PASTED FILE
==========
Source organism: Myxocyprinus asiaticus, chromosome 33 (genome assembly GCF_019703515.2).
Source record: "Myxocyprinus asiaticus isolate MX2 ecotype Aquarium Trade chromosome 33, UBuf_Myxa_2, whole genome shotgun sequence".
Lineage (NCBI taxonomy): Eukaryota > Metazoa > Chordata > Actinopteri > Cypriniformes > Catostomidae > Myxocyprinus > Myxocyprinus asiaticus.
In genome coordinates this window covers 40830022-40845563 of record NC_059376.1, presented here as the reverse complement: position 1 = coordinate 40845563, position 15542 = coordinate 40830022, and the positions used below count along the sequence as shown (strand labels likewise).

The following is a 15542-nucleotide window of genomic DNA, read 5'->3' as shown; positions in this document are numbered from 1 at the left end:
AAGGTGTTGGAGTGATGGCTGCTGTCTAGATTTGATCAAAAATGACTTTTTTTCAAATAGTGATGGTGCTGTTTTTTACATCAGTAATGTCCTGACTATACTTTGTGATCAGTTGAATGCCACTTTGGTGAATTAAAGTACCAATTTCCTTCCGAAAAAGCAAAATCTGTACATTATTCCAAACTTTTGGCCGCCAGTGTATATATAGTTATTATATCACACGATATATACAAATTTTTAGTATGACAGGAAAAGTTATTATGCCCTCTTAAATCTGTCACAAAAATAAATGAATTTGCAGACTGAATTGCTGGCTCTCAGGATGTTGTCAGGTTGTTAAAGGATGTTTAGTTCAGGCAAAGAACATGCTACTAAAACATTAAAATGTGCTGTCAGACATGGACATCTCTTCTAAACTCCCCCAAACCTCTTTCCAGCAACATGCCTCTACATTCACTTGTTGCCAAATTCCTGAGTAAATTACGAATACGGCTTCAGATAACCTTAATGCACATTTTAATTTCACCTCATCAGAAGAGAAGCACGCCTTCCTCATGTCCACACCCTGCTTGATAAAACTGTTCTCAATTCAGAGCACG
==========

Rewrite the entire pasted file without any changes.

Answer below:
Source organism: Myxocyprinus asiaticus, chromosome 33 (genome assembly GCF_019703515.2).
Source record: "Myxocyprinus asiaticus isolate MX2 ecotype Aquarium Trade chromosome 33, UBuf_Myxa_2, whole genome shotgun sequence".
Lineage (NCBI taxonomy): Eukaryota > Metazoa > Chordata > Actinopteri > Cypriniformes > Catostomidae > Myxocyprinus > Myxocyprinus asiaticus.
In genome coordinates this window covers 40830022-40845563 of record NC_059376.1, presented here as the reverse complement: position 1 = coordinate 40845563, position 15542 = coordinate 40830022, and the positions used below count along the sequence as shown (strand labels likewise).

The following is a 15542-nucleotide window of genomic DNA, read 5'->3' as shown; positions in this document are numbered from 1 at the left end:
AAGGTGTTGGAGTGATGGCTGCTGTCTAGATTTGATCAAAAATGACTTTTTTTCAAATAGTGATGGTGCTGTTTTTTACATCAGTAATGTCCTGACTATACTTTGTGATCAGTTGAATGCCACTTTGGTGAATTAAAGTACCAATTTCCTTCCGAAAAAGCAAAATCTGTACATTATTCCAAACTTTTGGCCGCCAGTGTATATATAGTTATTATATCACACGATATATACAAATTTTTAGTATGACAGGAAAAGTTATTATGCCCTCTTAAATCTGTCACAAAAATAAATGAATTTGCAGACTGAATTGCTGGCTCTCAGGATGTTGTCAGGTTGTTAAAGGATGTTTAGTTCAGGCAAAGAACATGCTACTAAAACATTAAAATGTGCTGTCAGACATGGACATCTCTTCTAAACTCCCCCAAACCTCTTTCCAGCAACATGCCTCTACATTCACTTGTTGCCAAATTCCTGAGTAAATTACGAATACGGCTTCAGATAACCTTAATGCACATTTTAATTTCACCTCATCAGAAGAGAAGCACGCCTTCCTCATGTCCACACCCTGCTTGATAAAACTGTTCTCAATTCAGAGCACG